By Evie Cooper
Being a freelancer or a remote worker comes with some of the most fantastic freedoms that anyone with a career will ever be able to enjoy. Do you want to wake up at 11 AM and work in your pajamas while you snack on hummus all day? You can! Do you want to set your own rates, command higher than you would at a normal job, and be really selective about what projects you choose to work on? You can!
Do you want to go to sleep at a normal hour every night and have a simple and easy to manage schedule? You… might not be able to. If you’re working with clients across a wide variety of time zones, you often need to be up and active when they’re up and active to ensure smooth communication over projects’ details.
Sometimes, you might get away with simply receiving an email delineating your new tasks, but sooner or later you will need to virtually participate in the important 1 PM meeting – which, in your timezone might be 3 AM or 9 PM. While an occasional meeting like that won’t have a bad impact on your health, frequently losing sleep or rest time due to work is bound to leave you irritated and worn-out.
Fortunately, with right strategies, you can stay sane and healthy while you learn to navigate working with clients and employers across multiple time zones.
1. Start Meal Prepping
Communication may come at odd hours for you. It’s going to be hard to prepare nutritious meals and keep yourself properly energized when your dinner time is someone else’s morning, and your morning time is after another client’s lunch break. Meal prepping over the weekend can assure you always have something healthy to grab when you find the time to take a lunch. That time may vary from day to day, and you should never skip a meal (or settle for junk food delivery) when you only find yourself with a spare half an hour for nourishment.
2. Adhere to a Strict Sleep Schedule
You need to make sure you’re getting enough sleep. If you have clients or a boss on the other side of the planet, it can be very difficult to find a sleep-wake schedule that works. It may happen that you need to go to sleep at 5 AM and wake up at 12 PM or 1 PM in order to be able to conference in real time with your clients.
Find a median, schedule meetings around that median, and make sure you’re always ready to go to bed at the same time. You should never sacrifice sleep for work – you won’t be able to do your best if you’re exhausted.
3. Don’t Double-Book Yourself
Don’t try to schedule meetings, conference calls, or skype sessions across different time zones on the same day. It’s really easy to accidentally overlap meetings or double book conversations. Focus on one person from each time zone every day.
If you have solo work (work that doesn’t require live, real time collaboration with someone in a different time zone), use that to fill the time before and after live interactions. You’ll be putting your time to good use without scrambling in a million different directions faster than the speed of light.
4. Allow Yourself Some Time Outside the House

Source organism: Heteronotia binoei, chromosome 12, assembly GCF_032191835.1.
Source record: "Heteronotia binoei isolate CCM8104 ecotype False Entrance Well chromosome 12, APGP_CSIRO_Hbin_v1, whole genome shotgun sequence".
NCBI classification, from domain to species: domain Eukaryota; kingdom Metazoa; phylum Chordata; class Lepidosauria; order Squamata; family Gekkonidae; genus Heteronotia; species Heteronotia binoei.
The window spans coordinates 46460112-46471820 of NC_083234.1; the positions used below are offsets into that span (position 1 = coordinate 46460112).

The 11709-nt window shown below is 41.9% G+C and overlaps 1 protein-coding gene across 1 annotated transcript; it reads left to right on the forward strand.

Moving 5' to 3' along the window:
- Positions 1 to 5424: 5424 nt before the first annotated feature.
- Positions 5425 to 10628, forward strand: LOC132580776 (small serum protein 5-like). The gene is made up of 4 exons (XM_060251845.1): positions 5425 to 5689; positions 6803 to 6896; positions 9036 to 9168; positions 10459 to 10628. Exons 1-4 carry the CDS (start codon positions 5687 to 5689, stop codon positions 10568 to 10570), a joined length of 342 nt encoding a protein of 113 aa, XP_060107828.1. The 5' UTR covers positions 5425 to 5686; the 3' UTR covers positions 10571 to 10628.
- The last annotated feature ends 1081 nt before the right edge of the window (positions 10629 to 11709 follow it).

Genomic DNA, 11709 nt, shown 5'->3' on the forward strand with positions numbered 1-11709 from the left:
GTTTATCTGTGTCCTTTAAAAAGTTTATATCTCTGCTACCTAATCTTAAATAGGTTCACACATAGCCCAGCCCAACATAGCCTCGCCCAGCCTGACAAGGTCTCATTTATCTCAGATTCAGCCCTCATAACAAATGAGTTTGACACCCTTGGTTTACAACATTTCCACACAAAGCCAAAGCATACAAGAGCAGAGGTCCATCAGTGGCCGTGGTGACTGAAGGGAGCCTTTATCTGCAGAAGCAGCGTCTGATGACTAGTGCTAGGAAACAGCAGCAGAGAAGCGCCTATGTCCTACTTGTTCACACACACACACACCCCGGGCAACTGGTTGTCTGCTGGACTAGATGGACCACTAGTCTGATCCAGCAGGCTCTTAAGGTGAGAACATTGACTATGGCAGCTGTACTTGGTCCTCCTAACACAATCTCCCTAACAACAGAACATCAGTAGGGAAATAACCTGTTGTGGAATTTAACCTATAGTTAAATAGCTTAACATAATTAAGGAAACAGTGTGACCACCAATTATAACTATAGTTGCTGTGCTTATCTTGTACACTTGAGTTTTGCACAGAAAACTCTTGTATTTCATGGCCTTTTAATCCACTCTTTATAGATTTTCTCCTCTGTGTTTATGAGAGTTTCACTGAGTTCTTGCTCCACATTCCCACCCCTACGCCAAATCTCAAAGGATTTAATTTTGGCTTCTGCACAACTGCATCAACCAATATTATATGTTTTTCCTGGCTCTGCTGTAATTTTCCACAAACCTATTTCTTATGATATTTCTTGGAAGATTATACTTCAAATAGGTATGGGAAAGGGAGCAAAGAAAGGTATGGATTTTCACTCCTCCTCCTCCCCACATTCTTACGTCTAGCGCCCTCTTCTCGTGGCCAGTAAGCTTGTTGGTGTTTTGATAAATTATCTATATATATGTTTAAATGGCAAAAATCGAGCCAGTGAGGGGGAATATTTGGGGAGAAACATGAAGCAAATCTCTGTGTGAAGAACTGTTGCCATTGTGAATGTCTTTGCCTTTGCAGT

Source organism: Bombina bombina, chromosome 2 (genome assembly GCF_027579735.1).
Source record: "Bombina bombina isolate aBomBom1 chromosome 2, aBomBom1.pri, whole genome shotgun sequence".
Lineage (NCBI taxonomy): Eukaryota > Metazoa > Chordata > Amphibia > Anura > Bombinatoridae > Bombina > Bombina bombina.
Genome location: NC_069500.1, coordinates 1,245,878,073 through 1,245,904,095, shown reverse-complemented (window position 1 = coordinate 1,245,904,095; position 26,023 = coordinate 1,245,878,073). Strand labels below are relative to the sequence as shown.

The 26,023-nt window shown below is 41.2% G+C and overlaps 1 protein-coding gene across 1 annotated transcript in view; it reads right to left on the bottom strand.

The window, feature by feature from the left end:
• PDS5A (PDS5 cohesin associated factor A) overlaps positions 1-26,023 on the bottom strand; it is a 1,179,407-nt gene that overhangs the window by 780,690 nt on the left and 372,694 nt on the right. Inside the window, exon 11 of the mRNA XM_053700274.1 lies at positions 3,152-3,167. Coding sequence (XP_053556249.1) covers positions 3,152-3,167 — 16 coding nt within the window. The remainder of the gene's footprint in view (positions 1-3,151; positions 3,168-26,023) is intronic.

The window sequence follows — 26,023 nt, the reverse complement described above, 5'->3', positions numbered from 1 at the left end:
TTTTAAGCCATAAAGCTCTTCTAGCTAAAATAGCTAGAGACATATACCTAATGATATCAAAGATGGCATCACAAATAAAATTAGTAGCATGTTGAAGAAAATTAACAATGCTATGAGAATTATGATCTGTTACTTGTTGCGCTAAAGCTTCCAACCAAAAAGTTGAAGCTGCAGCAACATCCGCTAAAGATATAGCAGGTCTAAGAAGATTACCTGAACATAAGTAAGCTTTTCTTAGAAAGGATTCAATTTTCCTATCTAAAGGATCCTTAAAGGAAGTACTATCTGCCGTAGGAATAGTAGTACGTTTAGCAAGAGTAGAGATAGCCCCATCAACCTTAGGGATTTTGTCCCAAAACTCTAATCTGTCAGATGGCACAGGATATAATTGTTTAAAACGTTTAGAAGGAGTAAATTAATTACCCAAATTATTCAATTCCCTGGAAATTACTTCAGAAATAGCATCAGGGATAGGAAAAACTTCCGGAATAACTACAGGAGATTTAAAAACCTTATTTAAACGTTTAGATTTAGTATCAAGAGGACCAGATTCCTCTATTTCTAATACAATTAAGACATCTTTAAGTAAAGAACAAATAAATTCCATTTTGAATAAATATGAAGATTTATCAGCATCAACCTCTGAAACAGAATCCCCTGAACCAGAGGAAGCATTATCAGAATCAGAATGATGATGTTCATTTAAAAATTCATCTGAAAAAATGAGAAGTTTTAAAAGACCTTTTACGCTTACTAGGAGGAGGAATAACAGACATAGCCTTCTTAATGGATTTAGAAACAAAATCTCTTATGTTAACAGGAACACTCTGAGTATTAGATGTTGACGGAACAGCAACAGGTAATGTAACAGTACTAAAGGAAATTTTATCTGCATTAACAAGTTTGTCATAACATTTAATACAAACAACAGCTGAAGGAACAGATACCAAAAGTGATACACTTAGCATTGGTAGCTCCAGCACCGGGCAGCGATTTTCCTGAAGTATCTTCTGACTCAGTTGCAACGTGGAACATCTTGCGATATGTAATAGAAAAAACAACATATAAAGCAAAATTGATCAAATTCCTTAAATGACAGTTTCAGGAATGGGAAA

A common problem people working in multiple time zones have is that they’re constantly stuck in their home or office. Hours are odd, and they may need to sleep at unusual time. This means they don’t get to go outside much. They miss sunrises or sunsets. They’re living their lives in someone else’s time zone, but without any of the positive experiences that come with that.
Work away from home when you can. Work from coffee shops, or the park. Be somewhere that will allow you to at least experience nature, even if it’s only intermittently through break time. Staying stuck at your desk all day is terrible for your mental health. Your skin won’t synthesize vitamin D from the light coming off of your laptop. You won’t get much fresh air from your desk fan. There’s a great big world out there – all you need is WiFi and you’re good to go almost anywhere.
5. Use Organizational Tools
You’re going to have a lot to keep track of. You’ll need to convert and synchronize time zones a lot. You have tasks for different people, all with different specifications, and they’ll need to be delivered at different times. Having an organizational system and an arsenal of tools that will work for you is absolutely necessary. You won’t get much done without it.
Some scheduling and calendar apps, especially those with advanced settings, can convert time zones for you. Choosing a different color for every time zone (or every client) and documenting them in a ledger will help you quickly retain and memorize all the important differences. If you can’t find one tool to do it all, try to find tools that will synchronize with each other for an optimized experience. Many tools provided by the same company are designed to work in tandem, even if they use multiple interfaces.
Working across different time zones will always be a little challenging, but if you approach it in the right way, it’s certainly not unmanageable. Once you create a system that works and get into the swing of things, you’ll find that it’s nothing you can’t handle.Featured photo credit: Depositphotos
Looks like it’s a bit useless in 2020 :D